“It is better work than doing other labor work. There is no need to work in the fields under the sun. One can work hard here and earn. It is also possible to save up some extra money for children’s education.”

Woman micro-entrepreneur of S4S Technologies

The investment

Acumen first invested in S4S Technologies in its pre-series A round through the Pioneer Energy Investment Initiative (PEII) in 2020. To support the company’s growth and expansion, Acumen provided follow-on capital in 2022 with the second iteration of this initiative, PEII+.

The story

In the heart of rural India, where sunlight is abundant but electricity unreliable, an exceptional social enterprise is transforming the lives of smallholder farmers and women micro-entrepreneurs. At the center of this transformation is S4S Technologies, whose innovative Solar Conduction Dryer (SCD) and unique business model has allowed this company to achieve outsized impact.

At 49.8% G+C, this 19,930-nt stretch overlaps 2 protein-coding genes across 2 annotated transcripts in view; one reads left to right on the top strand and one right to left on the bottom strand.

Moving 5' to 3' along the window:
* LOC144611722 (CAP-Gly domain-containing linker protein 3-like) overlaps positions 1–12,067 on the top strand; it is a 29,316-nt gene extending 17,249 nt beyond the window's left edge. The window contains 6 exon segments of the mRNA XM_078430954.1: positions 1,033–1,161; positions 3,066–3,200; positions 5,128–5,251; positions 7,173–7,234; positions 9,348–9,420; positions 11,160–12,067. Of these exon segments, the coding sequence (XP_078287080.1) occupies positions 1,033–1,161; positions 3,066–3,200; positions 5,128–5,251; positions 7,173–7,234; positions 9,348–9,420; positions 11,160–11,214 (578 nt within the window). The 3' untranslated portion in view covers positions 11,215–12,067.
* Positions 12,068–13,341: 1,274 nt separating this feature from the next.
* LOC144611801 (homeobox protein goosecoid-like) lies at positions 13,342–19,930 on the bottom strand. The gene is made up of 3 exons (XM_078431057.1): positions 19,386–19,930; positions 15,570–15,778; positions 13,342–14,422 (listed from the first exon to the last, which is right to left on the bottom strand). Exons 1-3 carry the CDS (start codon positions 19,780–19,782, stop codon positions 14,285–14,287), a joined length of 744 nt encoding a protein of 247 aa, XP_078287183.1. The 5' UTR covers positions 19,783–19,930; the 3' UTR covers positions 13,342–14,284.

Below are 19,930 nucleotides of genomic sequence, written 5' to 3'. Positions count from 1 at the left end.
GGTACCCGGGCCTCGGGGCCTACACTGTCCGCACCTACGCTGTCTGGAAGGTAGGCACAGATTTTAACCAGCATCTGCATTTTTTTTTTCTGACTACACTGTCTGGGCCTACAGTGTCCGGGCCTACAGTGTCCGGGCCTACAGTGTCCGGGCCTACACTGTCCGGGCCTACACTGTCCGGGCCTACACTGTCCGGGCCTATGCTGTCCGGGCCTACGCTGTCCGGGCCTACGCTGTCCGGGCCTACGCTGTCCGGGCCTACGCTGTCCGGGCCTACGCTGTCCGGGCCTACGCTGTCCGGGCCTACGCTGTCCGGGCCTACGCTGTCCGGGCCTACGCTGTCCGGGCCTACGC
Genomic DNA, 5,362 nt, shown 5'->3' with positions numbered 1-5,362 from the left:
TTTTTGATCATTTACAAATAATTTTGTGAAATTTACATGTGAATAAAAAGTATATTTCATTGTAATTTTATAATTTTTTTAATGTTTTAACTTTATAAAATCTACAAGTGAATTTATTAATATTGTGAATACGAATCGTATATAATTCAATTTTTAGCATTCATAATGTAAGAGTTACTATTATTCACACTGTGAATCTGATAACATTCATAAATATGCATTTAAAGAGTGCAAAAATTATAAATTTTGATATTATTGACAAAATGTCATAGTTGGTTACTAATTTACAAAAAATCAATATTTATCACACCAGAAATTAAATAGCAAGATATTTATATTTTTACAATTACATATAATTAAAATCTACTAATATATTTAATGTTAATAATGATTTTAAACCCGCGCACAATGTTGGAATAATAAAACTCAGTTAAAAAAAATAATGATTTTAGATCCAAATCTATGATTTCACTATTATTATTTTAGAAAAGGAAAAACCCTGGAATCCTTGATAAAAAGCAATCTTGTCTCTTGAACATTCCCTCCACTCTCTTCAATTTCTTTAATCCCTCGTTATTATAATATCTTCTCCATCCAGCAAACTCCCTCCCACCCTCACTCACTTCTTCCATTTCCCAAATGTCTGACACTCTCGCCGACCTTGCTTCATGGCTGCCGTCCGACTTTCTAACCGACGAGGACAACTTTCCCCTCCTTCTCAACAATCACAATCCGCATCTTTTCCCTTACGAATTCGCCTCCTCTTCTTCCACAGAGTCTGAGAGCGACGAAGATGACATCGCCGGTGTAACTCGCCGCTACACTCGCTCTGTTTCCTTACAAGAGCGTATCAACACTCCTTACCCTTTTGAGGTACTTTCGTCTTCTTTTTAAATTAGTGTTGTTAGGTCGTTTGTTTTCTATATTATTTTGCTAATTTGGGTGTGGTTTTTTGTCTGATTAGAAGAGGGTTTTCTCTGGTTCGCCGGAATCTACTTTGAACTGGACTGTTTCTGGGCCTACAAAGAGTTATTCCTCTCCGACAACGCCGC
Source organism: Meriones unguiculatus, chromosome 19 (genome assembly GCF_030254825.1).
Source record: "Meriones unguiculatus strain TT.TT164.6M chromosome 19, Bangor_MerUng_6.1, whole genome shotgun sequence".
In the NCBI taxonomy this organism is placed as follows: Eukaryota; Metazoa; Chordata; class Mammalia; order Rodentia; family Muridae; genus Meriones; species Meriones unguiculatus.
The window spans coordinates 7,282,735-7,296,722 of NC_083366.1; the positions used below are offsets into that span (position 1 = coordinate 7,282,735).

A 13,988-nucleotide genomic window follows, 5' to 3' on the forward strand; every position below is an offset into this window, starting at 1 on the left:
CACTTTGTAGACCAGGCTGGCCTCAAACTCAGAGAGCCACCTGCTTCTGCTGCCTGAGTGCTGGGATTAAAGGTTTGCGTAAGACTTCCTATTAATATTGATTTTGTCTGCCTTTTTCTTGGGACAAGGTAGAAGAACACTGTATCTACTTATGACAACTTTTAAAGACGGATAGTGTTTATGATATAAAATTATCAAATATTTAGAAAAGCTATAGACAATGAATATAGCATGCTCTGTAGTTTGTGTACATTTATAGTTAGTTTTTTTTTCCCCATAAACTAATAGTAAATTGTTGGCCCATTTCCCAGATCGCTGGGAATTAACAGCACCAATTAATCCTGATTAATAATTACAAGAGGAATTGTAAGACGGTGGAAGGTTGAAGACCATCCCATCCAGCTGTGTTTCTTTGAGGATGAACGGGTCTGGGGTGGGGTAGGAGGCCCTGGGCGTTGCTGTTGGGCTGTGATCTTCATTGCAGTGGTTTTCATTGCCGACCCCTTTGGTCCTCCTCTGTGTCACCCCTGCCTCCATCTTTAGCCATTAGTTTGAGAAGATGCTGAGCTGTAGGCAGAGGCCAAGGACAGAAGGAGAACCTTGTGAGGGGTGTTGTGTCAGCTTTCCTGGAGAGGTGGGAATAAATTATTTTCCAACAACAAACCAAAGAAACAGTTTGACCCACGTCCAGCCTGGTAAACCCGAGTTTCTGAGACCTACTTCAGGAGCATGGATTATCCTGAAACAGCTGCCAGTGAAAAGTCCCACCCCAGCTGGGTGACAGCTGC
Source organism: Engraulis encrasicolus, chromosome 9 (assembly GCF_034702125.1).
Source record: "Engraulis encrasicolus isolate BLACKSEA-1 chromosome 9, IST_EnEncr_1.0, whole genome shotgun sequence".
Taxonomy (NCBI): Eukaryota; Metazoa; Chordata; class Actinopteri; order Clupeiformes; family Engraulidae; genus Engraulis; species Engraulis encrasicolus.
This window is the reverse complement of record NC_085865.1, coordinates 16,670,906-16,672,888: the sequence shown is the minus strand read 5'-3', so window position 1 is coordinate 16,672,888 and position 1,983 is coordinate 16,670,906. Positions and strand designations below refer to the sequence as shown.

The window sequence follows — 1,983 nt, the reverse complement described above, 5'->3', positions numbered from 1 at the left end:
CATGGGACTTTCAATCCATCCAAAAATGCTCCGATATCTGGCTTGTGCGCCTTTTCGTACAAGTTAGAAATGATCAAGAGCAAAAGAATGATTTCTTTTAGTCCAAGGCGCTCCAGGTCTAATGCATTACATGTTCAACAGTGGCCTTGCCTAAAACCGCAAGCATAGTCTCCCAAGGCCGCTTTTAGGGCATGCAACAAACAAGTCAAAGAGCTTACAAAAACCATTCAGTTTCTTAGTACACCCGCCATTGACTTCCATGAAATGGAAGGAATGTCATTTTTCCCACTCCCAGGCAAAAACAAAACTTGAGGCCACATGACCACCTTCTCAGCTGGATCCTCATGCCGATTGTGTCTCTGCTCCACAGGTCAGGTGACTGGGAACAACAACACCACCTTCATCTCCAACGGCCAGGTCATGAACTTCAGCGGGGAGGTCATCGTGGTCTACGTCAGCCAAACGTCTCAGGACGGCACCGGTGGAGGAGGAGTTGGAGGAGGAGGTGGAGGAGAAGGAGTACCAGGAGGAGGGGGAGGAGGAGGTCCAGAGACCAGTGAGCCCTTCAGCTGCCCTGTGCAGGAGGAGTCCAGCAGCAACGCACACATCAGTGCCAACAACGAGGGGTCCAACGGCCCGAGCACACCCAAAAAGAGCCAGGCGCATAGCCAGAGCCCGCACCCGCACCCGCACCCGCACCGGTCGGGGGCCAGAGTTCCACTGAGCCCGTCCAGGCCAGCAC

S4S’s dryer is more than just a solar-powered food dehydrator; it’s a beacon of sustainability and gender empowerment. The SCD efficiently reduces moisture content in agro-produce, preserving it for up to a year without the use of chemicals. The dryer’s portable size allows it to be utilized in village houses, making it a versatile solution for diverse agricultural settings.

This innovation won the company many awards early on, but what truly sets S4S apart is its exceptional business model that places smallholder farmers and women micro-entrepreneurs at the core. The company sources grade A and grade B fresh produce from farmer clusters on a contractual or direct buying basis. This grade B produce, often rejected by traditional markets due to shape, color, or size, comprises around 20% of a farmer’s yield. S4S not only provides a market for this produce, but also prevents wastage by dehydrating it using the SCD.